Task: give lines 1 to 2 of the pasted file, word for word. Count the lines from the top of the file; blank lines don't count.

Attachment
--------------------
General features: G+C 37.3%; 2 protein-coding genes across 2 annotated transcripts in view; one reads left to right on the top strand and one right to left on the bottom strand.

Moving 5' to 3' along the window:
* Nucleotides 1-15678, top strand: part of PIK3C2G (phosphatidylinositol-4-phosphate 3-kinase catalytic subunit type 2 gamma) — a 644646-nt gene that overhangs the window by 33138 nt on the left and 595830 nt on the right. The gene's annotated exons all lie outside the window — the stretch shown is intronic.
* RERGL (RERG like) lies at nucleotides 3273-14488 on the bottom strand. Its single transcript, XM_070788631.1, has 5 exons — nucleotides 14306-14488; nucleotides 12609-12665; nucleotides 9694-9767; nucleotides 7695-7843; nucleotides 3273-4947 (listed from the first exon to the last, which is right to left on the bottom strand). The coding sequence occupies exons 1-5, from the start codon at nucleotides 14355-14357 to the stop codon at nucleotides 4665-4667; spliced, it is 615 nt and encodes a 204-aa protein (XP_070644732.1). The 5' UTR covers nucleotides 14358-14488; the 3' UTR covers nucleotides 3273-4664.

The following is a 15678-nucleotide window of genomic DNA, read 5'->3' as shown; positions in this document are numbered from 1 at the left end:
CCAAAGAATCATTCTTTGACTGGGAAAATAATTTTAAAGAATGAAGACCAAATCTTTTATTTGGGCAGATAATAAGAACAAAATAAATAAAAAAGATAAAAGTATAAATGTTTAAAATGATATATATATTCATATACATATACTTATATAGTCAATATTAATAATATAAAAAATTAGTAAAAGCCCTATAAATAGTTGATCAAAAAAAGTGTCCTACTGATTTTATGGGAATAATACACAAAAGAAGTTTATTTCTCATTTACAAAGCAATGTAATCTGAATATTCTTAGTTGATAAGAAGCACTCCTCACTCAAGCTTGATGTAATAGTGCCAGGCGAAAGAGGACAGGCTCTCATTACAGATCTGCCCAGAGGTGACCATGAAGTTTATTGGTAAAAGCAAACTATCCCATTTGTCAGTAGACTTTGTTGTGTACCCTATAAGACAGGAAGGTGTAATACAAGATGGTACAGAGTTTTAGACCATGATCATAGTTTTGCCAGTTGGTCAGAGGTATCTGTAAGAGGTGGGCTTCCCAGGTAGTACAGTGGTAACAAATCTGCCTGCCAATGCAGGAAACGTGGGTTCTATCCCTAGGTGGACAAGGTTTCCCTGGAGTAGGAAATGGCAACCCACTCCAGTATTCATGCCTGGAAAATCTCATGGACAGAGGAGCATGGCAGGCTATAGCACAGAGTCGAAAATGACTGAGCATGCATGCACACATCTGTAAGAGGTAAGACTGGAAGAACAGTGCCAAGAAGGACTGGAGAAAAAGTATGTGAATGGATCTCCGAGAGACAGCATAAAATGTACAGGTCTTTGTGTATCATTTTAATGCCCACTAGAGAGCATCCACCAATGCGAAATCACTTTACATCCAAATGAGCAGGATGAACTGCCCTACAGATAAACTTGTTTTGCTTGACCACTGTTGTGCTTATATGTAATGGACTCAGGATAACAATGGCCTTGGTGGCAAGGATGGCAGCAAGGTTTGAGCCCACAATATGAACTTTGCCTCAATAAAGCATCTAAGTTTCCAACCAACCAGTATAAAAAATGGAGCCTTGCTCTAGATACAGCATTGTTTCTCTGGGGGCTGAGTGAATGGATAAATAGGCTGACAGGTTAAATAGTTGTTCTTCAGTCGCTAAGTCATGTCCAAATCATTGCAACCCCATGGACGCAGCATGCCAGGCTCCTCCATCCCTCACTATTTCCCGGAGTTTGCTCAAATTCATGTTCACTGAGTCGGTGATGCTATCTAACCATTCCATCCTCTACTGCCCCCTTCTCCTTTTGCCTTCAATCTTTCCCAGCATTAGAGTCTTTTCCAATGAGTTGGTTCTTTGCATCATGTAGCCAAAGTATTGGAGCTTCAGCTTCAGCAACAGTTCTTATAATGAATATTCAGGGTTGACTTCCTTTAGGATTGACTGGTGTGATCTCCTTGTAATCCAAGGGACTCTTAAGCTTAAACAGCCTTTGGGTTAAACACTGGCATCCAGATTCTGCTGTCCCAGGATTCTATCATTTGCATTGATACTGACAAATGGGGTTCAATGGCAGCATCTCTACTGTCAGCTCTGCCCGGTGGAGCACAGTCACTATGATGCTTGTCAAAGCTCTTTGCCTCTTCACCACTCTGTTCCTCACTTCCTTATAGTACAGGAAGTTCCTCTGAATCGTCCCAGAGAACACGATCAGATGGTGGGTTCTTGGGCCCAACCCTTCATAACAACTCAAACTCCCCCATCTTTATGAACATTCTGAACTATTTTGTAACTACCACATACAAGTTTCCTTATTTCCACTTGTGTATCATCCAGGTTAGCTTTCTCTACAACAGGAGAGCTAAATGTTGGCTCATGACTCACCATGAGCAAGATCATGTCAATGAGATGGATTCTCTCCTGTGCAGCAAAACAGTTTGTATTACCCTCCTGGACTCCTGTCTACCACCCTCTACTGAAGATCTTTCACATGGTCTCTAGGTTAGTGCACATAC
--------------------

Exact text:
General features: G+C 37.3%; 2 protein-coding genes across 2 annotated transcripts in view; one reads left to right on the top strand and one right to left on the bottom strand.

Moving 5' to 3' along the window: